Origins of the Triangle Initiative

Conceptualizing The Triangle Initiative
All projects at CCNMTL follow Design Research methodology. Together with faculty partners, CCNMTL works through an iterative cycle of research, development, and assessment to create innovative uses of technology in the field of new media teaching and learning. Applying the Design Research methodology to Multimedia Connect, a CCNMTL project with the Social Intervention Group (SIG) of the Columbia School of Social Work, occasioned the creation of a new strategic enterprise: The Triangle Initiative.

Building to Learn: Project Connect
One of the unforeseen benefits of conceptualizing and designing Multimedia Connect was the realization that digital media provides a unique means to bring the often disparate goals of Columbia University - research, education and service to the community - into much closer harmony.Professors Nabila El-Bassel and Susan Witte, and Louisa Gilbert, senior researchers of the Social Intervention Group (SIG) at the Columbia University School of Social Work, developed and tested Project Connect, an HIV prevention intervention for couples, beginning in 1997. Once they proved the effectiveness of Connect's six-session program, however, they found two substantial barriers to wide dissemination: implementation required a box-load of peripheral materials and the skills of an advanced clinician. When they met CCNMTL in 2005, the SIG researchers were looking for ways to both enhance and streamline their intervention.

Engaging in CCNMTL's Design Research methodology, the SIG/CCNMTL team embarked on an extended Discovery phase. SIG learned about the range of possibilities digital media could support while CCNMTL became conversant with the content, process, and theoretical underpinnings of the intervention as well as the materials that accompanied each session: videos, anatomical models, condoms and other prophylactics, and charts.

Multimedia Connect, as the new project is known, was born. A unified, web-based environment enriched with images, custom video and interactive games replaces the box of physical objects and the hefty paper-based intervention and training materials. The intervention sessions are organized within a framework that acts as a road map used both to train facilitators and to guide facilitators through delivery of the intervention itself. As a result, training can be more consistently delivered to a broader base of community health workers, and those workers will be well practiced using the delivery environment and materials even before their very first session with clients. The computer environment also includes extensive resources on general knowledge and practice skills as well as "how-to" instructions for each session.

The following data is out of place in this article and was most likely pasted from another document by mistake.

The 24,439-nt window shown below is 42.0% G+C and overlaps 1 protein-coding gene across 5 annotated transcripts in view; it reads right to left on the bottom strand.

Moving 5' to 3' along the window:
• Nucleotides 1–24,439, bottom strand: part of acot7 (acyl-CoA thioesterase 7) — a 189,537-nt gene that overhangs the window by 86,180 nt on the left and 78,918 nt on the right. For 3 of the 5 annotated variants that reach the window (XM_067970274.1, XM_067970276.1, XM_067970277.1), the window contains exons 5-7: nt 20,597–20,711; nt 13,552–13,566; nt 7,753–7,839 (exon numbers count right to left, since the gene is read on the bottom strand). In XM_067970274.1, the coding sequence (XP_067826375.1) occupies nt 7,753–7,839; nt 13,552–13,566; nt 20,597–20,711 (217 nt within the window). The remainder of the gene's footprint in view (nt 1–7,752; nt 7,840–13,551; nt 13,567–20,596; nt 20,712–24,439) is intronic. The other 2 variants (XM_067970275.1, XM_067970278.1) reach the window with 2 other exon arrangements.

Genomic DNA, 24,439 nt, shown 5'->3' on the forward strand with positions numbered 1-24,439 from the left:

Multimedia Connect is nearing its final year of a five year test of adoption funded by the National Institute of Mental Health.

The Creation of The Triangle Initiative
One of the unforeseen benefits of conceptualizing and designing Multimedia Connect was the realization that digital media provides a unique means to bring the often disparate goals of Columbia University - research, education and service to the community - into much closer harmony. In reflecting on what had been accomplished, it was apparent that the creation of Multimedia Connect simultaneously contributed in direct and significant ways to (1) advancing the research SIG pioneered by positioning the group to study a large-scale dissemination of their proven intervention and (2) exploring the potential of new media in a more generic sense to provide unique support for community public health and human services efforts. Furthermore, Multimedia Connect and specific elements within it (such as a social support network mapping tool) enriches the classrooms of social work and public health programs among others. Most obviously, Multimedia Connect has a direct and positive effect on the community which is the target audience to begin with. In other words, a single media product maintaining its constructed identity without significant modification directly contributes to research, education and the welfare of the community.

These realizations inspired CCNMTL to look for other opportunities to accomplish the same research/education/community "triple play." At present, six other Triangle Initiative projects are underway: five in the area of health and one in the area of social justice. The Triangle Initiative has been well received by the Columbia community of faculty, researchers and administrators. To date, it has received over two and a half million dollars in support.